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Syrian Army Shells Residential Areas in Homs, Snipers Ordered to Aim for the Head

 May 11, 2011


Tanks shell restive Syrian city, Assad confident

By Khaled Yacoub

AMMAN | Wed May 11, 2011, 10:17am EDT

AMMAN (Reuters) -

Army tanks shelled a residential district in Homs on Wednesday, a rights campaigner said in Syria's third city that has become the most populous center of revolt against President Bashar al-Assad's rule.

"Homs is shaking with the sound of explosions from tank shelling and heavy machineguns in the Bab Amro neighborhood," Najati Tayara said by telephone from the city.

Tayara said a Syrian Christian was killed by sniper fire to his head as he stood in front of his house in the nearby Inshaat district. There was no immediate comment from Syrian authorities who have banned most international media from Syria.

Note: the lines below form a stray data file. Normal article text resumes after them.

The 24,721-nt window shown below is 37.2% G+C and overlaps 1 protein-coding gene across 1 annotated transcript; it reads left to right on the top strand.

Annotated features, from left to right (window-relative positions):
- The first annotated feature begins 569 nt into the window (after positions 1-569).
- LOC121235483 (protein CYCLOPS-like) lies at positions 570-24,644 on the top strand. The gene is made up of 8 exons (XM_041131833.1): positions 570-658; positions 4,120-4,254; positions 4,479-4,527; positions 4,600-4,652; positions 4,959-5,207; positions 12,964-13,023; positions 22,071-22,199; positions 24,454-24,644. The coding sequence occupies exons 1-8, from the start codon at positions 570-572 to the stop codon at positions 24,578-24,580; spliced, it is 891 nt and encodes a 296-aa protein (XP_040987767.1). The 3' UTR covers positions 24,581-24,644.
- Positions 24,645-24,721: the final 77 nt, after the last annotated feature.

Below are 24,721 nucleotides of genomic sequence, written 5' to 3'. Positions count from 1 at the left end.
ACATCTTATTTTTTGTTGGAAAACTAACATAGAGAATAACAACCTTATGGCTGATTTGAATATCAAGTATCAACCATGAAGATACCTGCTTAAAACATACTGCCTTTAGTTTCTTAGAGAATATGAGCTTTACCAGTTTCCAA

In the south, four civilians in the southern town of Tafas were killed as security forces widened a campaign of arrests, a human rights campaigner in the region said, adding 300 people had been detained since tanks arrived there on Saturday.

In Damascus, security forces have arrested opposition leader Mazen Adi, from the People's Democratic Party founded by Syria's top dissident, Riad al-Turk, rights activists said.

They added that thousands of pro-democracy Syrians had been arrested and beaten in the last two months, including scores on Thursday in Homs and in the coastal city of Banias.

Assad initially responded to the unrest, the most serious challenge to his 11-year grip on power, with promises of reform and assertions that the demonstrators were serving a foreign conspiracy to sow sectarian strife.

He also lifted a 48-year state of emergency that security services had used to suppress any manifestation of dissent.

The state news agency SANA said on Thursday a government committee had been formed to draft a new election law, but gave no details.

But Assad has also dispatched troops to crush dissent, first in Deraa where people first took to the streets on March 18, then to some other cities.

He made clear he would not risk jeopardizing the tight control his family has held over Syria for the past 41 years.